By Victor Ochieng
Bay View is a town located in Michigan’s Lower Peninsula. The town has for more than a century been bringing together families to share in summer activities. It all began as a camping site for Methodist families some 140 years ago, but it has since turned into a renowned vacation location for people who have the privilege of affording a second home. The town’s main streets are Fern, Moss, and Maple and they’re characterized with some century-old gingerbread cottages. The homes provide a beautiful view that allows friends to sail the boats across the Great Lakes shores.
While this sounds quite beautiful, owning a home there isn’t open to everyone. Only Christians are allowed to own homes there or even inherit one for that matter.
This is according to a bylaw that was enacted in 1947 and later strengthened in 1986. The law requires that anyone seeking to purchase or inherit a home in the neighborhood must produce dependable evidence to prove their faith, including being required to produce a duly signed letter from a Christian minister acknowledging that the person is an active member of a church.
This is what prompted a group of former and current residents of the town to file a lawsuit in which they argued that the Christian-faith rule for home ownership is unconstitutional.
Could it be that Bay View members are basically trying to protect their desire to practice their faith without any interference or could it be, as the lawsuit claims, a clear violation of our constitution, civil and religious rights of other people?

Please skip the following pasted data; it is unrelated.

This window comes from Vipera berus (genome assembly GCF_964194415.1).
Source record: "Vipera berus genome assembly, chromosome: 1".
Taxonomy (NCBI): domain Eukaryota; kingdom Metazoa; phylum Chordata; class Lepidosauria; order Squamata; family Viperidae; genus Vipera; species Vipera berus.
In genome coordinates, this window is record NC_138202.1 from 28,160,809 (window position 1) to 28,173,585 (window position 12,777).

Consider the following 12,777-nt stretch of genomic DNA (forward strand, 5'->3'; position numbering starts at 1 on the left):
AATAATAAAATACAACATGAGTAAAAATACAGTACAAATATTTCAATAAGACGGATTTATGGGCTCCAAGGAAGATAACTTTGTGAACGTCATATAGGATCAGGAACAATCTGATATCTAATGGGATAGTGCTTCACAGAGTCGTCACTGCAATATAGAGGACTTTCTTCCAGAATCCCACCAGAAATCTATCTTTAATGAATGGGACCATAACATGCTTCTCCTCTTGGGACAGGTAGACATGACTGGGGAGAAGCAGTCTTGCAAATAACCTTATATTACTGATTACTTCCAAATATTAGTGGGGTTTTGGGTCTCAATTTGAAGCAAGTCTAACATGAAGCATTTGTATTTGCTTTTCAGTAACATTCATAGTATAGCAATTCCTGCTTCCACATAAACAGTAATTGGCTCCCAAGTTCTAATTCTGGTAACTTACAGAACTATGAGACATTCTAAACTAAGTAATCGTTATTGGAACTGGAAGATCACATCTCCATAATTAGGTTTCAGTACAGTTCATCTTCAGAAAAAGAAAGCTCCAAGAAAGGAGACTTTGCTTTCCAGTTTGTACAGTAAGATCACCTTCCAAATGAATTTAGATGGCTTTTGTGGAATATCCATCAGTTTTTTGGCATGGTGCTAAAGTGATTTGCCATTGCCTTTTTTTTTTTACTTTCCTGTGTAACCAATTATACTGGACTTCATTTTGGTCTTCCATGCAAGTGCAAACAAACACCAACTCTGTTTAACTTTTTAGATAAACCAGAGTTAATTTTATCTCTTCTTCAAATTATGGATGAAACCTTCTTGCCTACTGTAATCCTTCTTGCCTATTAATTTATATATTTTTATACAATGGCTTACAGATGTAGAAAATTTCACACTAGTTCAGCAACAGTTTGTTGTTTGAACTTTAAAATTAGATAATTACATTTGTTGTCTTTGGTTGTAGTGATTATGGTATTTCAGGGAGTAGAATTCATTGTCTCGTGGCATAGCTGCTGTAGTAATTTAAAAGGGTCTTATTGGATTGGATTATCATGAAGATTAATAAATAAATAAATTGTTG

Sophie McGee, 80, owns an 1887 Bay View waterfront. She believes the laws guiding ownership in the town should be revisited to open the town up for non-Christians as well.
But that’s not the same view shared by all her friends.
Betty and her husband Glenn Stevens, a former board member of Bay View Association, believe the rules should remain as they are. Betty quickly points out that the rule is all about ownership, but everyone is welcome in the town as tenants and visitors, adding that they had a Muslim woman spend the summer with them.
“This place was founded with a purpose. People were coming to a camp meeting ground to participate in a Christian spiritual reawakening,” Stevens said.
Stevens feels that members of the town calling for a review of the rules are being disingenuous, having become members by following the same rules they now want squashed.
There is a spirited fight to have the rules altered, but that doesn’t mean it’s automatically going to succeed. It might take time or the status quo may just remain.